Object.prototype.removeItem = function (key, value) {
    if (value == undefined)
        return;

    for (var i in this) {
        if (this[i][key] == value) {
            this.splice(i, 1);
        }
    }
};

var collection = [
    { id: "5f299a5d-7793-47be-a827-bca227dbef95", title: "one" },
    { id: "87353080-8f49-46b9-9281-162a41ddb8df", title: "two" },
    { id: "a1af832c-9028-4690-9793-d623ecc75a95", title: "three" }
];

collection.removeItem("id", "87353080-8f49-46b9-9281-162a41ddb8df");

The Answer 9

5 people think this answer is useful

You are using Object, and you don’t have an associative array to begin with. With an associative array, adding and removing items goes like this:

    Array.prototype.contains = function(obj)
    {
        var i = this.length;
        while (i--)
        {
            if (this[i] === obj)
            {
                return true;
            }
        }
        return false;
    }


    Array.prototype.add = function(key, value)
    {
        if(this.contains(key))
            this[key] = value;
        else
        {
            this.push(key);
            this[key] = value;
        }
    }


    Array.prototype.remove = function(key)
    {
        for(var i = 0; i < this.length; ++i)
        {
            if(this[i] == key)
            {
                this.splice(i, 1);
                return;
            }
        }
    }



    // Read a page's GET URL variables and return them as an associative array.
    function getUrlVars()
    {
        var vars = [], hash;
        var hashes = window.location.href.slice(window.location.href.indexOf('?') + 1).split('&amp;');

        for(var i = 0; i < hashes.length; i++)
        {
            hash = hashes[i].split('=');
            vars.push(hash[0]);
            vars[hash[0]] = hash[1];
        }

        return vars;
    }


    function ForwardAndHideVariables() {
        var dictParameters = getUrlVars();

        dictParameters.add("mno", "pqr");
        dictParameters.add("mno", "stfu");

        dictParameters.remove("mno");


        for(var i = 0; i < dictParameters.length; i++)
        {
            var key = dictParameters[i];
            var value = dictParameters[key];
            alert(key + "=" + value);
        }
        // And now forward with HTTP-POST
        aa_post_to_url("Default.aspx", dictParameters);
    }


    function aa_post_to_url(path, params, method) {
        method = method || "post";

        var form = document.createElement("form");

        // Move the submit function to another variable
        // so that it doesn't get written over if a parameter name is 'submit'
        form._submit_function_ = form.submit;

        form.setAttribute("method", method);
        form.setAttribute("action", path);

        for(var i = 0; i < params.length; i++)
        {
            var key = params[i];

            var hiddenField = document.createElement("input");
            hiddenField.setAttribute("type", "hidden");
            hiddenField.setAttribute("name", key);
            hiddenField.setAttribute("value", params[key]);

            form.appendChild(hiddenField);
        }

        document.body.appendChild(form);
        form._submit_function_(); // Call the renamed function
    }

The Answer 10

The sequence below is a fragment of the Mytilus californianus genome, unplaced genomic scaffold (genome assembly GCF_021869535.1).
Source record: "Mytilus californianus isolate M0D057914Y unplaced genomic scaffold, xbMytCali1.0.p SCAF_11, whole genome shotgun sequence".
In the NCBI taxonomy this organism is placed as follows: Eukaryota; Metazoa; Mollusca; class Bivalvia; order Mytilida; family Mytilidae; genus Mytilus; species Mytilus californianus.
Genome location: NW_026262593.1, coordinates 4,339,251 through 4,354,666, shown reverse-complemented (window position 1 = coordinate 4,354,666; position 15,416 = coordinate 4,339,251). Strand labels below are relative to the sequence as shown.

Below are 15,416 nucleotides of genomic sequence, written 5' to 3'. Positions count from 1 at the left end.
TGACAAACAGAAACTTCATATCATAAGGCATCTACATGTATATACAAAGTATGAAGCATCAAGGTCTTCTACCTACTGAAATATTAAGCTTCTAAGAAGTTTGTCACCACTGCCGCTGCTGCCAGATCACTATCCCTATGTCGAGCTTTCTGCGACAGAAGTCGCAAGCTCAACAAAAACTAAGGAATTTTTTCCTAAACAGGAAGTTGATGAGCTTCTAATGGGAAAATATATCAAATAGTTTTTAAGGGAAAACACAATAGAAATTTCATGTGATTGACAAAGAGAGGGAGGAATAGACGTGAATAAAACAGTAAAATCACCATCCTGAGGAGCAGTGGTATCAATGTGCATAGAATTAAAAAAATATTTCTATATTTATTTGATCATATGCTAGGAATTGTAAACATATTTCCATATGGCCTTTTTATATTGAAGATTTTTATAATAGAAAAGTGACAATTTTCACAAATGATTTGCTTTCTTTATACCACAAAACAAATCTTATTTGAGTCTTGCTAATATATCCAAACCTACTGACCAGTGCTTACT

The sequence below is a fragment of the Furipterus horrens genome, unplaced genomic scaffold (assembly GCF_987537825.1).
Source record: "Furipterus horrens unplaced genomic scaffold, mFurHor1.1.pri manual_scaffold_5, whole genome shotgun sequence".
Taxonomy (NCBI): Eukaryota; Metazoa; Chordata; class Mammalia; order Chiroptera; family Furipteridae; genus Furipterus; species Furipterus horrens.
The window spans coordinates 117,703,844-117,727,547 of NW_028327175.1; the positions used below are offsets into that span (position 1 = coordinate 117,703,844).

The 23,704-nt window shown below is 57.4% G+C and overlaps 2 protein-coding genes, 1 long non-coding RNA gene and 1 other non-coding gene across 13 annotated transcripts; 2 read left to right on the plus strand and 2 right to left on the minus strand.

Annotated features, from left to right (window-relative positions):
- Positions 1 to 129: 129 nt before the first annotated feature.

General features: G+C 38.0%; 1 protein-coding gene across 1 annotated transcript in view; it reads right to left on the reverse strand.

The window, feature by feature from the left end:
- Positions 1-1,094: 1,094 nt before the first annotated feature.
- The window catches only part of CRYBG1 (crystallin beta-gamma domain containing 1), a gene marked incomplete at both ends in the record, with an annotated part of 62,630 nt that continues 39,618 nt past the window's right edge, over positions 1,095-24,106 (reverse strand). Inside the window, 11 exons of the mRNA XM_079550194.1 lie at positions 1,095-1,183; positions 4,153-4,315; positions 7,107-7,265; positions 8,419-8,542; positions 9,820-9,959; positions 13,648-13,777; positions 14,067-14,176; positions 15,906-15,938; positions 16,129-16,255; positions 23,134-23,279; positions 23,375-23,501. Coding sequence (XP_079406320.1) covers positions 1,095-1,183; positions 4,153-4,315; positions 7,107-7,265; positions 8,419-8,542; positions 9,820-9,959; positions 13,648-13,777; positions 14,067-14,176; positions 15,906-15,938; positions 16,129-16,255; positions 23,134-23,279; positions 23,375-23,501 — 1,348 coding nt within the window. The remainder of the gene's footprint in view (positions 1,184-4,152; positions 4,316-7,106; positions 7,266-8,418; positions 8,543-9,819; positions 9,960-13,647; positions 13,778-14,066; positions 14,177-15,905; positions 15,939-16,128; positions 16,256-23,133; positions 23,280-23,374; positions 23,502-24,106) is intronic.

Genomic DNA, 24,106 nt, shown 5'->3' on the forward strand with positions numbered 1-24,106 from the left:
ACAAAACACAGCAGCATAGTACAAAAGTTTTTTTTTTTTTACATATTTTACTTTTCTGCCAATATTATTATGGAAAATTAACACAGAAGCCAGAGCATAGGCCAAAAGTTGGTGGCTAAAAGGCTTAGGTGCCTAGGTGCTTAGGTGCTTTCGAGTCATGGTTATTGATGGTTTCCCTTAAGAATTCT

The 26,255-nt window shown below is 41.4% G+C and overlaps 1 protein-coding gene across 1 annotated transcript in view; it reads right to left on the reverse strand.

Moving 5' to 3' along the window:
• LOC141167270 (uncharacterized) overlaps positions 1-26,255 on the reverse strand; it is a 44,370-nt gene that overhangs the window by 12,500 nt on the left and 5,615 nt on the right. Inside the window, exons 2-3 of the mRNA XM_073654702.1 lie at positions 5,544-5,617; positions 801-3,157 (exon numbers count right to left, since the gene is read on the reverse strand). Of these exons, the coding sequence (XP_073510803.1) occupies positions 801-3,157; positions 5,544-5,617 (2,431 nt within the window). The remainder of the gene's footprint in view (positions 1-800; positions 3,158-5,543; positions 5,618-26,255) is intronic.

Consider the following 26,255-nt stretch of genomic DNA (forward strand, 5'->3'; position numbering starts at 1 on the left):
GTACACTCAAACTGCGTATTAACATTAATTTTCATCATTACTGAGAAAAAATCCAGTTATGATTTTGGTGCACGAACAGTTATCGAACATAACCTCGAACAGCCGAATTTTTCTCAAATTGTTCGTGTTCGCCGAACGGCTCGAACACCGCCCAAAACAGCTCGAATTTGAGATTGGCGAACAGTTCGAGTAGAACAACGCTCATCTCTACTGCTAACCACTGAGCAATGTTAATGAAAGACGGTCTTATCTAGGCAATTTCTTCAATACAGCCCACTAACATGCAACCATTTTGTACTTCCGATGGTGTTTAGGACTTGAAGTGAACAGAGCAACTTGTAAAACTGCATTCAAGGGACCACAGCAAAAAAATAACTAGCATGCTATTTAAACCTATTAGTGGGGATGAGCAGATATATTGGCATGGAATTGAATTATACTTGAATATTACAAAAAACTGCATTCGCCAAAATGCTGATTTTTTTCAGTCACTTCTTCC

4 people think this answer is useful

You can remove an entry from your map by explicitly assigning it to ‘undefined’. As in your case:

myArray[“lastname”] = undefined;

The Answer 11

3 people think this answer is useful

We can use it as a function too. Angular throws some error if used as a prototype. Thanks @HarpyWar. It helped me solve a problem.

var removeItem = function (object, key, value) {
    if (value == undefined)
        return;

    for (var i in object) {
        if (object[i][key] == value) {
            object.splice(i, 1);
        }
    }
};

var collection = [
    { id: "5f299a5d-7793-47be-a827-bca227dbef95", title: "one" },
    { id: "87353080-8f49-46b9-9281-162a41ddb8df", title: "two" },
    { id: "a1af832c-9028-4690-9793-d623ecc75a95", title: "three" }
];

removeItem(collection, "id", "87353080-8f49-46b9-9281-162a41ddb8df");

The Answer 12

3 people think this answer is useful

If, for whatever reason, the delete key is not working (like it wasn’t working for me), you can splice it out and then filter the undefined values:

// To cut out one element via arr.splice(indexToRemove, numberToRemove);
array.splice(key, 1)
array.filter(function(n){return n});

Don’t try and chain them since splice returns removed elements;

The Answer 13

3 people think this answer is useful

It’s very straightforward if you have an Underscore.js dependency in your project –

_.omit(myArray, "lastname")

The Answer 14

1 people think this answer is useful

By using the "delete" keyword, it will delete the array element from array in JavaScript.

For example,

Consider following statements.

var arrayElementToDelete = new Object();

arrayElementToDelete["id"]           = "XERTYB00G1";
arrayElementToDelete["first_name"]   = "Employee_one";
arrayElementToDelete["status"]       = "Active";

delete arrayElementToDelete["status"];

The last line of the code will remove the array element whose key is “status” from the array.

The Answer 15

0 people think this answer is useful

The only working method for me:

function removeItem (array, value) {
    var i = 0;
    while (i < array.length) {
        if(array[i] === value) {
            array.splice(i, 1);
        } else {
            ++i;
        }
    }
    return array;
}

Usage:

var new = removeItem( ["apple","banana", "orange"],  "apple");
// ---> ["banana", "orange"]

The Answer 16

0 people think this answer is useful

For “Arrays”:

If you know the index:

array.splice(index, 1);

If you know the value:

function removeItem(array, value) {
    var index = array.indexOf(value);
    if (index > -1) {
        array.splice(index, 1);
    }
    return array;
}

The most upvoted answer for delete works well in case of objects but not for the real arrays. If I use delete it removes elements from loops but keeps the element as empty and length of array wont change. This may be a problem in some scenarios.

For example, if I do myArray.toString() on myArray after removal via delete, it creates an empty entry, i.e. ,,.

The Answer 17

0 people think this answer is useful
var myArray = newmyArray = new Object();
myArray["firstname"] = "Bob";
myArray["lastname"] = "Smith";
myArray["age"] = 25;

var s = JSON.stringify(myArray);

s.replace(/"lastname[^,}]+,/g, '');
newmyArray = JSON.parse(p);

Without looping/iterates we get the same result.

Add a Comment